Plut. Per. 25; ML 45.

62

See generally Heinimann (1945).

Cambridge Histories Online © Cambridge University Press, 2008


international rel ations

107

with reference to supposed ties of kinship (syngeneia).63 The practice of such ‘kinship diplomacy’ is already attested for the fifth century – Herodotus (5.80.1) notes that Thebes sought an alliance with Aegina on the grounds that the eponymous heroines Thebe and Aegina were daughters of the river-god Asopus – but it is from the fourth century onwards that the phenomenon becomes increasingly common. We should not, of course, be duped by the apparent sincerity of such transactions. The fact that friendship had to be proclaimed so frequently with so many different parties could not fail to devalue the currency of the concept and the genealogical routes by which cities established relationships with one another were sometimes so tortuous that their credibility can hardly have been seriously entertained by the signatories to the treaty. In the late third century, for example, the Lycian city of Xanthus invoked its kinship with the small town of Cytenium in Doris by claiming that Coronis, the daughter of the eponymous Dorus, had been seduced by Apollo, whose mother, Leto, was acknowledged as the founder of Xanthus.64 The practice does, however, herald a new conception of international relations that was to characterize the Hellenistic period – one which operated more along the lines of interpersonal relationships than according to the impersonal protocols of normative expectations. The form that such transactions took was practically the same as before but the meaning-content with which they were invested was now very different. 63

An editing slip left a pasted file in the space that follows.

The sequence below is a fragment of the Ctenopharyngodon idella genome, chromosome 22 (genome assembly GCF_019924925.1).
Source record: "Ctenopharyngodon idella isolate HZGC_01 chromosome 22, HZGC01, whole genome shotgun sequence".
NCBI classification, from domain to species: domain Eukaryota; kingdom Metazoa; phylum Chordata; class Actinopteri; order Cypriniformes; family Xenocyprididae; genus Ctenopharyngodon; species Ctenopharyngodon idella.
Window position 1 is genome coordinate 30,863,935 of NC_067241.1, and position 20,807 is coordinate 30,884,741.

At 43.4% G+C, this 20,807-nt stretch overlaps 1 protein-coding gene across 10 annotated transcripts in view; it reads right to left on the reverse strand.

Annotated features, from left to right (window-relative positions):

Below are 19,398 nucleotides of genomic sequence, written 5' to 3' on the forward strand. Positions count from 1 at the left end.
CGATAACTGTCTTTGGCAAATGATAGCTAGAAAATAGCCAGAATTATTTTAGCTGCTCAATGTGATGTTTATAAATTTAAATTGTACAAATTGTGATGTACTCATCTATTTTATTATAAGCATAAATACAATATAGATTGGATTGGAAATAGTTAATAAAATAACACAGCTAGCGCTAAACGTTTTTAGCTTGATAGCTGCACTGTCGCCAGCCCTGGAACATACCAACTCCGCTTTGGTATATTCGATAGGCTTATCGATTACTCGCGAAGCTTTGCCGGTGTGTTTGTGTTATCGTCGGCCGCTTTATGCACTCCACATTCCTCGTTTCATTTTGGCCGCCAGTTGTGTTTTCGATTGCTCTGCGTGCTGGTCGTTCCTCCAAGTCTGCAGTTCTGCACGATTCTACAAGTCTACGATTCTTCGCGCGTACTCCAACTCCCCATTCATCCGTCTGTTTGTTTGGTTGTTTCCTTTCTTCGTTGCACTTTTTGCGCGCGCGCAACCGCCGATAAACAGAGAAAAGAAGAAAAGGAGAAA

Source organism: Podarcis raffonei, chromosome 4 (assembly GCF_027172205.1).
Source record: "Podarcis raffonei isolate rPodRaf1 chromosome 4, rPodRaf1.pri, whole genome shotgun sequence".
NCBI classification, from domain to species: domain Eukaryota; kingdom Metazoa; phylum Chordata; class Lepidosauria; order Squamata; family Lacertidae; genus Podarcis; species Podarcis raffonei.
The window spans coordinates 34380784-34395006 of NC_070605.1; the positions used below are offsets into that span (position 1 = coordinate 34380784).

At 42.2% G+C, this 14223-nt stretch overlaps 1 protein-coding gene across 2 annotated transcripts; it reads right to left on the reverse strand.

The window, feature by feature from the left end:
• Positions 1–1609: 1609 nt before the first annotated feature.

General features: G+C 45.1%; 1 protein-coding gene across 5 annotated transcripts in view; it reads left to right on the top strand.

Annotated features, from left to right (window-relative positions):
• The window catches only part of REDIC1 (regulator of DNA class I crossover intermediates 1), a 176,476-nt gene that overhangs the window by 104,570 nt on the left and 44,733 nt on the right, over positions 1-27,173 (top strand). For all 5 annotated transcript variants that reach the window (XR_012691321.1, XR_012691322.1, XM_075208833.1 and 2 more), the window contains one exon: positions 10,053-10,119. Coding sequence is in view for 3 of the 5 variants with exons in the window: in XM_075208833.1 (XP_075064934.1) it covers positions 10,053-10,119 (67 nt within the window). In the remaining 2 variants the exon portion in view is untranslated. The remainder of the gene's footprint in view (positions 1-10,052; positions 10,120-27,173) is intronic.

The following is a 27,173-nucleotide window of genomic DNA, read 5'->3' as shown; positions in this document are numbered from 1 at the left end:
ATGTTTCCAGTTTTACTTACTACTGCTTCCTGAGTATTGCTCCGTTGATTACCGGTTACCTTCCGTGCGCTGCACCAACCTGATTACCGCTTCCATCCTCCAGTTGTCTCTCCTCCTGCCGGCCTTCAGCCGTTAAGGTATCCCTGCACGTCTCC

See Curty (1995); Jones (1999).

64

See Bousquet (1988).

Cambridge Histories Online © Cambridge University Press, 2008


CHAPTER 5

M I L I TA RY F O RC E S pe t e r hu n t

i. introd uction In a passage extolling the virtues of order the fourth-century historian and former general Xenophon waxes eloquent on the beauty of a well-organized army. An orderly army elates its watching supporters, but strikes gloom into its enemies. I mean, who – if he is on the same side – could fail to be delighted at the sight of massed hoplites marching in formation, or to admire cavalry riding in ranks? And who – if he is on the other side – could fail to be terrified at the sight of hoplites, cavalry, peltasts, archers, slingers all arranged and following their commanders in a disciplined way?1

As we can see from Xenophon’s list, hoplites were the most conspicuous and usually the most important Greek troops, followed by the four other major types of land troops in descending order of status: cavalry, peltasts (light-armed spearmen), archers and slingers.2 Most scholars argue that the basic trend in military forces from the early archaic period through the classical period was the establishment and then the decline of hoplite primacy.3 According to this model, hoplite supremacy was established in the early seventh century. All cities that wanted to win land battles had to man large hoplite armies and fight it out on the small agricultural plains of Greece. Light-armed troops and cavalry were of minimal significance. The late fifth and the fourth centuries saw the dominance of hoplites challenged as their vulnerabilities and the advantages of mixed armies became obvious. It is for this reason that Victor Hanson entitled a chapter on fourth-century warfare, ‘Hoplites as dinosaurs’.4 This view, although correct in the main, has been challenged on two fronts. First, it may be that the hand-to-hand fighting method of the classical hoplite developed slowly and that hoplites coordinated with other 1 Xen. Oec. 8.6, trans. Tredennick and Waterfield (1990). Xenophon goes on to describe the importance of order on warships. 2 In a similar description in Xen. An. 5.6.15, the cavalry comes last, perhaps as the arm in which the Ten Thousand were weakest. 3 E.g. Ober (1994); Garlan (1994); Hanson (1999b) 219–349. 4 Hanson (1999b) 321–49.

108

Cambridge Histories Online © Cambridge University Press, 2008


military forces

109